Radar On Market Access: Health Care Deals May Slow in 2020, but Government Markets Remain Hot

January 9, 2020

The pace of health care mergers and acquisitions likely will cool slightly in 2020, some industry experts tell AIS Health. Still, insurers are likely to seek out companies with assets such as care management or information technology solutions, while provider consolidation will continue in certain markets, AIS Health reported.

The pace of health care mergers and acquisitions likely will cool slightly in 2020, some industry experts tell AIS Health. Still, insurers are likely to seek out companies with assets such as care management or information technology solutions, while provider consolidation will continue in certain markets, AIS Health reported.

“We expect that payer M&A will continue into 2020, with a bias toward vertical rather than horizontal deals,” says Michael Abrams, managing partner of Numerof & Associates, Inc. “Payers will use such deals to expand into adjacent market spaces to differentiate their offerings as integrated platforms that can deliver superior value, customer experience and innovation.”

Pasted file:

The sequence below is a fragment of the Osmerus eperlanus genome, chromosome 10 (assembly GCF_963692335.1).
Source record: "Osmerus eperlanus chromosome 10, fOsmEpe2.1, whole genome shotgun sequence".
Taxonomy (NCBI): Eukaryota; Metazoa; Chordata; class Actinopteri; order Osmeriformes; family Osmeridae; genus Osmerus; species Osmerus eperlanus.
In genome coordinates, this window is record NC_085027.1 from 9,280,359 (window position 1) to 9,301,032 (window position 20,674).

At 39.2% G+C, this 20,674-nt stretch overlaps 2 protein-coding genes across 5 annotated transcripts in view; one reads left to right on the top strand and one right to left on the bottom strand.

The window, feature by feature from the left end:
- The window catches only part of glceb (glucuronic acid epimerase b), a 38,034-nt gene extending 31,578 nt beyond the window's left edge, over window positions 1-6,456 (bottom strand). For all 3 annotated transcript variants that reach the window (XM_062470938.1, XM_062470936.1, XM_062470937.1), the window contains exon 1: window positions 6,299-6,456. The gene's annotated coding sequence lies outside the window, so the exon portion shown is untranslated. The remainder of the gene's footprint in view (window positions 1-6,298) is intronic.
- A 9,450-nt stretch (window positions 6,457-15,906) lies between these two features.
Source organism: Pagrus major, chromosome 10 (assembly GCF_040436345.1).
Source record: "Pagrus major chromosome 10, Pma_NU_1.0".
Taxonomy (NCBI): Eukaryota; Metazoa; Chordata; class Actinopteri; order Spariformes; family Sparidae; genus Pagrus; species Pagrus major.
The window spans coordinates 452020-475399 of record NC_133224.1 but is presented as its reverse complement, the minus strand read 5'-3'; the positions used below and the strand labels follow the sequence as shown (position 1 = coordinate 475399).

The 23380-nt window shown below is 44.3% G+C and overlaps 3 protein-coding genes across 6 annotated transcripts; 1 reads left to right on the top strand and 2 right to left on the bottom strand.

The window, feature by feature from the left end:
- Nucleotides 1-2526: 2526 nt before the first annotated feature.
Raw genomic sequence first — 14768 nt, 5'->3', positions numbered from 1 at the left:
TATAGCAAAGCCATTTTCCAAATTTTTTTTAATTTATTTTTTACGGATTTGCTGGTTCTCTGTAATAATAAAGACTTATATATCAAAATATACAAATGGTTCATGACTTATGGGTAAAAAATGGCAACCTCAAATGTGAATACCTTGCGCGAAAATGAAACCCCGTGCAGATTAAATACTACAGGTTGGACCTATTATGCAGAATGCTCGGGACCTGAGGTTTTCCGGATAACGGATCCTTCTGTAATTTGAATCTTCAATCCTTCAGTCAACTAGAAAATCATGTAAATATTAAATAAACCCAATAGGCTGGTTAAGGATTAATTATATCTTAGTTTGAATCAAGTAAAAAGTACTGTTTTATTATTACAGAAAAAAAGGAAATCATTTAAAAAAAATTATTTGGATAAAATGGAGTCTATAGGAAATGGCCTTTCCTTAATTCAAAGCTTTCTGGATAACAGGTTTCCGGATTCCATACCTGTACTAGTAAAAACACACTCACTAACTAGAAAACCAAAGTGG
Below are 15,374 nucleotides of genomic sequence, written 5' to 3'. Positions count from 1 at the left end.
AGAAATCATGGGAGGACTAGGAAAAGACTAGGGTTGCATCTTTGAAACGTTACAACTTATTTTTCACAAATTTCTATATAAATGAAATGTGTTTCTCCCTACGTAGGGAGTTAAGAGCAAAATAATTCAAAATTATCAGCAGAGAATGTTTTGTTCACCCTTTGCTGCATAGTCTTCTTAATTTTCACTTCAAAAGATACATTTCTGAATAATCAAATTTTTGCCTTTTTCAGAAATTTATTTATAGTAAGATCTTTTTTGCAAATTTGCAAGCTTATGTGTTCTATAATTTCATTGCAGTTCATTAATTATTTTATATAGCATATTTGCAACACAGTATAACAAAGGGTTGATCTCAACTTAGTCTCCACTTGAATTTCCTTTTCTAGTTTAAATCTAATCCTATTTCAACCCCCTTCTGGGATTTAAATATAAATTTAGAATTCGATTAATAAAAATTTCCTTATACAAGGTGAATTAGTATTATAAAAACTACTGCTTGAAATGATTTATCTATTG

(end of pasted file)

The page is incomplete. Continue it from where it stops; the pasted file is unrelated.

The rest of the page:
Joe Paduda, a principal with Health Strategy Associates, says he expects less M&A generally in 2020, for several reasons. “There aren’t as many assets to buy after the multiple deals done over the last few years; buyers are waiting to see results of the elections, which will drive their future strategy; and asset prices have edged even higher, making transactions more expensive and leaving less margin for error.”

Dan Mendelson, the founder of consulting firm Avalere Health, says he still sees plenty of potential targets for horizontal mergers, along with more targets for vertical deals.

“Health plans are in a transformative phase right now. There are three major areas of focus: government markets, care management, and the information technology needed to support quality improvement and cost reduction,” says Mendelson.

“In government markets, there are a range of quality assets that the larger plans could still acquire,” he adds. “There are also some non-profits that could engage in collaboration with for-profit organizations to expand their scope and reach.”

Medicare Advantage plans will be “a very strong target for M&A” in 2020, says Ashraf Shehata, KPMG’s national sector leader for health care and life sciences.

Shehata says he also expects insurers to “amass capabilities around their PBMs.” This, he says, could include bolstering their specialty pharmacy capabilities and building out technology.